From June 15th, church buildings are permitted to open for ‘private prayer’ and St. Paul’s has decided to open in a very limited way on Saturday 20th June between 10.00 – 11.00 a.m. to allow individuals (or a couple from a single household) to enter the church for quiet reflection and prayer. My profound thanks to the churchwardens, Matthew & Jean, for making this possible. Very strict rules on social distancing and hygiene are in force and must be followed carefully by all. We will aim to open each Saturday morning at the same time until the church is fully open.
It is very important to understand that we are not open for public worship and there will as yet be no ‘service’. Nor is the church open for social gathering. It seems a terrible thing to have to write such words, but it is a sad fact that the majority of our congregation fall into the category of ‘high risk’ for Covid-19 and it is our duty to ensure your safety as far as possible. There is a real threat of a ‘second wave’ as general lockdown restrictions are eased, and the UK has one of the highest death rates in the world. We have been very fortunate that so far our congregation has remained free of the virus, with the sad exception of Bert Bailey who contracted Covid-19 while being treated in hospital for other conditions. Let us do our utmost to continue in this vein.
It should be remembered that whether you find it helpful or comforting to be in church to pray, or whether you prefer to go into your own room (see Matthew 6.6), the Lord hears your prayer and longs to enter into conversation with you as you open your heart to Him.
Sometimes we are afraid of silence when trying to pray. We think that we have to try to use the right sort of words to talk to God, and that if we don’t know what they are, then we are not really praying. Let me remind you of St. Paul’s words in Romans 8: “ Likewise the Spirit helps us in our weakness; for we do not know how to pray as we ought, but that very Spirit intercedes with sighs too deep for words. And God, who searches the heart, knows what is the mind of the Spirit, because the Spirit intercedes for the saints according to the will of God.”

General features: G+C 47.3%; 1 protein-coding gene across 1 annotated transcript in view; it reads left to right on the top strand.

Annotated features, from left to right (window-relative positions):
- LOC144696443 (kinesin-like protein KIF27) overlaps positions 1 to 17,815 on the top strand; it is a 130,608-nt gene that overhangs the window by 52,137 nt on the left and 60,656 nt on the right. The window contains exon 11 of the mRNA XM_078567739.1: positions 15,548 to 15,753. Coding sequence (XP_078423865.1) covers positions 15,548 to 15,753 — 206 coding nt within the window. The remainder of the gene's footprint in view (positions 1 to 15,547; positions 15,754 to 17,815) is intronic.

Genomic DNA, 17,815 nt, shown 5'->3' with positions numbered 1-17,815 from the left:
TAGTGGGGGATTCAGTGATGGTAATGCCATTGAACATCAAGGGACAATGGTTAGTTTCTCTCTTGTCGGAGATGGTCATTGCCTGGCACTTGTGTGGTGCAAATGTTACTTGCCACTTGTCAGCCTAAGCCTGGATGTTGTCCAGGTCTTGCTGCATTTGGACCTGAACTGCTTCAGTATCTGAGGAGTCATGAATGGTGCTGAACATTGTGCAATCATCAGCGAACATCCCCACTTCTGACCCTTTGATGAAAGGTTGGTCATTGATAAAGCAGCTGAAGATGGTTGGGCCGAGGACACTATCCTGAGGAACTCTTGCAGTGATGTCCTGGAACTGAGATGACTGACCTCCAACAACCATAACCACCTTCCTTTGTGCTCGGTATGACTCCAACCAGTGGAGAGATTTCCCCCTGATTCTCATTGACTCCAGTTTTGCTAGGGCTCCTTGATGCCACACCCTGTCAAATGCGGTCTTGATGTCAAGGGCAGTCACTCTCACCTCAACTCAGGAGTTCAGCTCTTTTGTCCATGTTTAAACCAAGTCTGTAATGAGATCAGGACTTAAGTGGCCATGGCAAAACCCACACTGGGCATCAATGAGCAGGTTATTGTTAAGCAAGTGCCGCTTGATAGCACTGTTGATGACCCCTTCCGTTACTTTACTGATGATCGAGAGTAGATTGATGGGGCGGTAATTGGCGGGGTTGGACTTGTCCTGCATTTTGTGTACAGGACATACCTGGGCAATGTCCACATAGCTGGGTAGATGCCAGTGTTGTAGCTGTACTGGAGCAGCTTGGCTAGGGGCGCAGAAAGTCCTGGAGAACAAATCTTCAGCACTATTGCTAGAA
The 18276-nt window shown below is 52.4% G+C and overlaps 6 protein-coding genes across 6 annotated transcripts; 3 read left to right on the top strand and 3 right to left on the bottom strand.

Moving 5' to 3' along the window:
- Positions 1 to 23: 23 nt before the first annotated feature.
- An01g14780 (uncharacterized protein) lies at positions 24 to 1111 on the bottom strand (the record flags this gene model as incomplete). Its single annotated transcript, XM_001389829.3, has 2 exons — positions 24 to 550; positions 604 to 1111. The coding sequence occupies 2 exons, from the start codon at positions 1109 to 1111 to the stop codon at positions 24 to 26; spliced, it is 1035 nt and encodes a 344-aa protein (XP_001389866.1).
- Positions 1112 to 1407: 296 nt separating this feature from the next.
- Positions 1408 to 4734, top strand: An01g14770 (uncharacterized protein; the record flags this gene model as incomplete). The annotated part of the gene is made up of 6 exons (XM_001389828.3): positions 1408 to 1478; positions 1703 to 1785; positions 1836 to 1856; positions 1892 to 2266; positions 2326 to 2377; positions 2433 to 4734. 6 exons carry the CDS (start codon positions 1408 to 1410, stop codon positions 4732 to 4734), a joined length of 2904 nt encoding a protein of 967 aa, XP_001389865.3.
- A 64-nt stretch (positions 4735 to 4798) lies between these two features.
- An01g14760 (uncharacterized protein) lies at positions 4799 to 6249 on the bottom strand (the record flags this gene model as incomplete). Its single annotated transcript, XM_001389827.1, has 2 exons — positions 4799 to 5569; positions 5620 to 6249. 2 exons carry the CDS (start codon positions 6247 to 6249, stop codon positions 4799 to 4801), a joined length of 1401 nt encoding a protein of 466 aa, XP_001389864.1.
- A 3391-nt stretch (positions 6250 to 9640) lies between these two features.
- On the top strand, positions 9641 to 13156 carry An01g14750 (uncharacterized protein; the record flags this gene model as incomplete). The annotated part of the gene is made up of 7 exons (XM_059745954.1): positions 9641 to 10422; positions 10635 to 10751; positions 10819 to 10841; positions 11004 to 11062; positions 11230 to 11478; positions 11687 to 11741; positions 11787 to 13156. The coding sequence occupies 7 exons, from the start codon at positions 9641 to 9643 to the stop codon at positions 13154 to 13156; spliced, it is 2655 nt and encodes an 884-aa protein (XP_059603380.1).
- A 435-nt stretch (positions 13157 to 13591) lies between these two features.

Even Paul can admit that he doesn’t know how to pray properly! And yet he has come to realise that prayer is not really to do with his words at all, but those of the Holy Spirit who prays in him and for him and for all the church. We are so used to hearing well-structured prayers in polite language in church that we forget that actually it is our very inability to pray ‘properly’ that opens the door to this deeper connection with God.
So on Saturday June 20th, why don’t we all as a church sit down to pray at some point between 10 and 11 a.m., whether we choose to go to the church or to be quietly at home, and spend a little time – like Paul – not praying ‘properly’ but letting the Spirit of God Himself pray in us and for us, and for the church, and for the world? Don’t fill your head with words. Simply open your heart to God. Just breathe gently and calmly and ask God to speak with you. Let us see how much God can bless us through our own inadequacy.